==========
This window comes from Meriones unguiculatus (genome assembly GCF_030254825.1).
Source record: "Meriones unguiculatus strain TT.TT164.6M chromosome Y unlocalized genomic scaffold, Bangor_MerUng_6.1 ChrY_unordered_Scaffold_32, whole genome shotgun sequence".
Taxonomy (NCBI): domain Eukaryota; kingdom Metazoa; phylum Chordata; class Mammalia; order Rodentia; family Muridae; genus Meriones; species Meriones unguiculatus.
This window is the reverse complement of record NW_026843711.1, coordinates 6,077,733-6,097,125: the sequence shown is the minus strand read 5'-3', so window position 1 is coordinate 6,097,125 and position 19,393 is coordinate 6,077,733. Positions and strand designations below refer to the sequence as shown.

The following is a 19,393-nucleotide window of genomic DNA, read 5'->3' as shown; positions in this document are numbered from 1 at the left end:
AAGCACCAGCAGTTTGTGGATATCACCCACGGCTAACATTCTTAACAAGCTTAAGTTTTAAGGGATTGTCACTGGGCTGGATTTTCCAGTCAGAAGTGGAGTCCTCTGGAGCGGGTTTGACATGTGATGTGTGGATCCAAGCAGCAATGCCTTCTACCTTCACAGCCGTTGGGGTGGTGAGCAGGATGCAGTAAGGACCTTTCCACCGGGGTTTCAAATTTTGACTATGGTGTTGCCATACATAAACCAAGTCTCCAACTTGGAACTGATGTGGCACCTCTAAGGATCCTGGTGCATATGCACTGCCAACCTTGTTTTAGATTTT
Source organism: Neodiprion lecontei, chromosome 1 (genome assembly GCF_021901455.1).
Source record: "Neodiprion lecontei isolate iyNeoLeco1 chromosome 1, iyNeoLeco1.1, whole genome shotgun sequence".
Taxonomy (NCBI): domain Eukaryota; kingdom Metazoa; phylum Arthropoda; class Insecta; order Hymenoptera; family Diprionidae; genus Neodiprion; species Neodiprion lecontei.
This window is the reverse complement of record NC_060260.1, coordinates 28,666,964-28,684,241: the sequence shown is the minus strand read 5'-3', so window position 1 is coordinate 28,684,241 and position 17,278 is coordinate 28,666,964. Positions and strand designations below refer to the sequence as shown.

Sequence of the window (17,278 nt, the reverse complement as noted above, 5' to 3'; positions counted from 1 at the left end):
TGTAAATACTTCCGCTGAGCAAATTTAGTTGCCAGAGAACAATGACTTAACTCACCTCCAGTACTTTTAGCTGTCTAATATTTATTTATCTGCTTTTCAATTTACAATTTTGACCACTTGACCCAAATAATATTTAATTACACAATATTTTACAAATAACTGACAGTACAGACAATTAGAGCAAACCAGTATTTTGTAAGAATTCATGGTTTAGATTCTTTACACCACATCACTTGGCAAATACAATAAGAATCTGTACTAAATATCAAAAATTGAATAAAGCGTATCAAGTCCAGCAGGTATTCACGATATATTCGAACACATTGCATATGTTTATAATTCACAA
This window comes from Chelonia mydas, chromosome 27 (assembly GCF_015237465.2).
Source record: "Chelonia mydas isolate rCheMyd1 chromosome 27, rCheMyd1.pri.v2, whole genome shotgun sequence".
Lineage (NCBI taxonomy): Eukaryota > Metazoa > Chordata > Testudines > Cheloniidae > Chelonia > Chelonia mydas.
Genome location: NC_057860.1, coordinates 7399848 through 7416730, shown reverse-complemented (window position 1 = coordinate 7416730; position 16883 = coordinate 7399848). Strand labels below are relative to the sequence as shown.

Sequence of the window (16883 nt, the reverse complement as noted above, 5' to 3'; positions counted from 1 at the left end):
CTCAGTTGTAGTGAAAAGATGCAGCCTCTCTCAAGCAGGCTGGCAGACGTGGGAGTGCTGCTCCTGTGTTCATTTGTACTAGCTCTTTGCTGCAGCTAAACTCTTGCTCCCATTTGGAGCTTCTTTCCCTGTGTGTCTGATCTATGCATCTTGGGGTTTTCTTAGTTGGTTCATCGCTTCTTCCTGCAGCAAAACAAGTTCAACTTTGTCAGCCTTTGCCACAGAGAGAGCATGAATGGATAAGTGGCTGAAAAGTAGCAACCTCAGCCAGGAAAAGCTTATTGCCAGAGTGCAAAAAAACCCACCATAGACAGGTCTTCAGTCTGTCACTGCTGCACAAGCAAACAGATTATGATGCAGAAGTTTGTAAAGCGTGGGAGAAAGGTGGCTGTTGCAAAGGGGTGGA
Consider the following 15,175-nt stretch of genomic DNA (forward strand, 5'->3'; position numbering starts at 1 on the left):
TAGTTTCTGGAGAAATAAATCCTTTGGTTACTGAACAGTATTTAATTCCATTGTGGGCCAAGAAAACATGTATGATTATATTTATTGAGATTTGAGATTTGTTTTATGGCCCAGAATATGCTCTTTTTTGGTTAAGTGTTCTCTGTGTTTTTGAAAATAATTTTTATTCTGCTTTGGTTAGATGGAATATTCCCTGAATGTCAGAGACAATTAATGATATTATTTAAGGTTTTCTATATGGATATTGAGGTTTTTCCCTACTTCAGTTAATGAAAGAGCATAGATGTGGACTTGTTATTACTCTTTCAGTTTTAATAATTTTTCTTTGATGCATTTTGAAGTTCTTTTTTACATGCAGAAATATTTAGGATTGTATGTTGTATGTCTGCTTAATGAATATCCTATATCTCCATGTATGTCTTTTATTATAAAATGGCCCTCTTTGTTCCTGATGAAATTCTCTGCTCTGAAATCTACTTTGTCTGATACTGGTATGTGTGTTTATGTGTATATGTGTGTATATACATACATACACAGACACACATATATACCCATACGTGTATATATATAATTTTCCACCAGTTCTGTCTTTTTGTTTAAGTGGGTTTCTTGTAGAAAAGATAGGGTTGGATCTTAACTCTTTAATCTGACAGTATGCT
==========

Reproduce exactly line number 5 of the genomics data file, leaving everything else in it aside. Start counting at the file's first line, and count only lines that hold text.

The following is a 19,393-nucleotide window of genomic DNA, read 5'->3' as shown; positions in this document are numbered from 1 at the left end: